A lot of focus when applying for a job is on whether you have the qualifications or the skills to do the role at hand. What many job hunters forget is that picking the right boss is also important.
In fact, it can make a big difference to your career and your future prospects.
A good boss will:
A bad boss, on the other hand, is likely to:
The trouble is that the one and only time you may get to assess whether a boss is worth working for or not is during the interview. This can be difficult to assess, especially if you’re focused on your own performance and simply trying to do your best.
Looking out for the tell tale signs of a good boss, however, can help you reach a quick decision if you’re lucky enough to land the job.
If someone appears to be to me-centric or sound like they’re spinning you a tale when you ask important questions, you have every right to be worried. Good leaders tend to be transparent, even to strangers in an interview setting.
If someone seems to be interrupting you all the time or doesn’t appear to grasp what you are saying, it may mean they have poor listening skills. Again, great leaders are also good listeners and they have compassion too. Bad bosses posses neither attribute.
Many interviewers will discuss the vision of the company you are hoping to work for. If this fails to inspire you, it might be better to look elsewhere. If the boss can’t get excited over what he is doing, how can he expect you to?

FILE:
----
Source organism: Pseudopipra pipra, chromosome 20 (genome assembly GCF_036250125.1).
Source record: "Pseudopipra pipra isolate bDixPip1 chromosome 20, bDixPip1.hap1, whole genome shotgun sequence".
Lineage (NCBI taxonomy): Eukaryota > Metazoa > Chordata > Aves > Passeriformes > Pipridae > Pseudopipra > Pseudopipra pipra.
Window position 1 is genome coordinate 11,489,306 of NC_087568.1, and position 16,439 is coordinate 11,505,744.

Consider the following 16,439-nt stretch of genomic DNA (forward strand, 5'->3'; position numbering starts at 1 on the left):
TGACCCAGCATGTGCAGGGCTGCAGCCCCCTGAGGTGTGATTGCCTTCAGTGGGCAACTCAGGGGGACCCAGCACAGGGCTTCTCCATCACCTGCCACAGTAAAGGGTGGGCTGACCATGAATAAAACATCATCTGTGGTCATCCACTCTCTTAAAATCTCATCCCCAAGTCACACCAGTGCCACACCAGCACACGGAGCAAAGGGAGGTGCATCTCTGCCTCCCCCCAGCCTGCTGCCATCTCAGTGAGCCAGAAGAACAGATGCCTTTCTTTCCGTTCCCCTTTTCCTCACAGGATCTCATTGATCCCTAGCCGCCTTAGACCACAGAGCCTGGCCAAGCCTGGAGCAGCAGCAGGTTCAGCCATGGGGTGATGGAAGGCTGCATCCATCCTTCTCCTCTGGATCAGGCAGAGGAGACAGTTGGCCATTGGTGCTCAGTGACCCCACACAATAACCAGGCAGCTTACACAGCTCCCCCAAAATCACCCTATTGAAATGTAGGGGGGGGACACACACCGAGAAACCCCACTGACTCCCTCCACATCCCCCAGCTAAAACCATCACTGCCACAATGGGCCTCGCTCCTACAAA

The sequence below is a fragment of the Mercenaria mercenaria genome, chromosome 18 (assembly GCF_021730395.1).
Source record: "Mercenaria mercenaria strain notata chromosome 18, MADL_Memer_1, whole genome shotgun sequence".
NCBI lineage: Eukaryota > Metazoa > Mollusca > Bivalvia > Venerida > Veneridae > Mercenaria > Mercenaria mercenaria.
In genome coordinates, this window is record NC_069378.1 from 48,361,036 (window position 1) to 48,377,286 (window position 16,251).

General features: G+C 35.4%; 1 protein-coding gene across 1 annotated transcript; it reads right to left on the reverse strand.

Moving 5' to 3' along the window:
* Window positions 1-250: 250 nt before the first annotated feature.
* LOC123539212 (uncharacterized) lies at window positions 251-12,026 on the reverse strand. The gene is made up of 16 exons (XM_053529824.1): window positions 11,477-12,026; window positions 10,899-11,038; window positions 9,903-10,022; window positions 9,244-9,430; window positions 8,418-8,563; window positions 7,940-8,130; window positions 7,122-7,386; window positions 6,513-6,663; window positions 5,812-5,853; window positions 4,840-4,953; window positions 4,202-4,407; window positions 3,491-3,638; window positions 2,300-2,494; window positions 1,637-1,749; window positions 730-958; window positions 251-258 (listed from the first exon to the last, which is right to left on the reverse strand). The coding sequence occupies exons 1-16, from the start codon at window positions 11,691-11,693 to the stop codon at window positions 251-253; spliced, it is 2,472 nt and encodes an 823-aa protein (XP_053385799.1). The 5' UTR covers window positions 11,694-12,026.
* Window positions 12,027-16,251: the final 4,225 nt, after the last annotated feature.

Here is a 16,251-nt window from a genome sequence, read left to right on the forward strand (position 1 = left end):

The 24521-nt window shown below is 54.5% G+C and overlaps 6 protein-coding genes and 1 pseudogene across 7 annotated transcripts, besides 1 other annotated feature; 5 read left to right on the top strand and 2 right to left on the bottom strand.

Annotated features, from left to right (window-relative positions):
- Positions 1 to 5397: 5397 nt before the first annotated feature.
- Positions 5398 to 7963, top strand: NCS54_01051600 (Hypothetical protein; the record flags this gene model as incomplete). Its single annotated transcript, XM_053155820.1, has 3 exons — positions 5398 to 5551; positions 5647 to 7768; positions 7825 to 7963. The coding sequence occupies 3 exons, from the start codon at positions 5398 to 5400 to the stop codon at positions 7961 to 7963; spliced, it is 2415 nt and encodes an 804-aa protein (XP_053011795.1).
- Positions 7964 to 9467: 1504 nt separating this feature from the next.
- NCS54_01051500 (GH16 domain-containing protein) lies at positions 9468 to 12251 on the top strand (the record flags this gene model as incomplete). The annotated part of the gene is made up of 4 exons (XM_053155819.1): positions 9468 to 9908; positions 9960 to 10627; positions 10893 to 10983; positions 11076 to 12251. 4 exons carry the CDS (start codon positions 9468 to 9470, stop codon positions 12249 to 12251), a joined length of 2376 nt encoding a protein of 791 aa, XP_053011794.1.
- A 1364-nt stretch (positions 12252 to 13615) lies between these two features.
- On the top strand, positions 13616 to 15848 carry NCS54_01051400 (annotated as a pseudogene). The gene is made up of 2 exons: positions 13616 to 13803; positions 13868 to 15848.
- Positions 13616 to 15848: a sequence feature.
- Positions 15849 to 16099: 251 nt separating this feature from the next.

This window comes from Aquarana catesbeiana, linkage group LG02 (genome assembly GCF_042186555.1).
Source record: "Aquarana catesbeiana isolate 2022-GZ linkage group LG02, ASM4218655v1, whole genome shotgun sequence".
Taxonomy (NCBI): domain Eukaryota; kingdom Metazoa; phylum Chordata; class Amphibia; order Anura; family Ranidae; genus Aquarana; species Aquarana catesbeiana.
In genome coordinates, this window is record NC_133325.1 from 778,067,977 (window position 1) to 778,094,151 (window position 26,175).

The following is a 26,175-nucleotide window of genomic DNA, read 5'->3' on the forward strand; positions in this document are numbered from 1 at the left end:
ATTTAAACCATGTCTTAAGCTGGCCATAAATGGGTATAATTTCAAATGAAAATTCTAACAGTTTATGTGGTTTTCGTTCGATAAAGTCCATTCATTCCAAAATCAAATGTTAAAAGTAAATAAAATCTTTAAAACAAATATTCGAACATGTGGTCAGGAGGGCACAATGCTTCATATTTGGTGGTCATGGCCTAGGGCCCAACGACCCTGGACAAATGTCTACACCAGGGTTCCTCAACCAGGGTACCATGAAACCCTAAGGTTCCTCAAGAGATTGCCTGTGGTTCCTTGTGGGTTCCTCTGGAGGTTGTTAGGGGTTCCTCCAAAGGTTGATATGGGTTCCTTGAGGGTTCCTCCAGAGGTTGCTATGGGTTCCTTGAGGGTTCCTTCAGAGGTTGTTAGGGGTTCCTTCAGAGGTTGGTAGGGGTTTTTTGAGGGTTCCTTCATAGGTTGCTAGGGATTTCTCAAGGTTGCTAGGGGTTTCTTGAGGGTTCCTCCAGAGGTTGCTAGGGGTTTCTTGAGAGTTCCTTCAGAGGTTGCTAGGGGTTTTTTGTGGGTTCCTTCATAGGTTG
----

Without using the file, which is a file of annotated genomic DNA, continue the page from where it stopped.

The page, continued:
It might sound a little conceited, after all the boss has probably interviewed several people that day. But taking an interest in you and not trying to rush over the questions is a key indicator that this boss has the attributes you are looking for. They might, for instance, talk about your personal development. They’ll certainly show empathy and understanding. These are all good indicators that you’re in the right place.
You may not be interviewed by the boss at all but by a representative from HR or a panel made up of members of staff. The same rules apply and you should be looking just as hard at how these individuals relate to you.
If you’re not used to picking and choosing who you work for, it can be difficult to assess in the interview. So often, we’re more interested in landing the job rather than what happens afterwards. Being more critical is, however, a good habit to get into and one which can, more often than not, stop you making bad choices.
Working for a great boss can do fantastic things for your career. We all have one or two in the past who were either great mentors, stood up for the team and made a big difference to our careers. If you aren’t critical, you’re essentially leaving it to chance that your next boss is going to be a benefit rather than a drag on your career.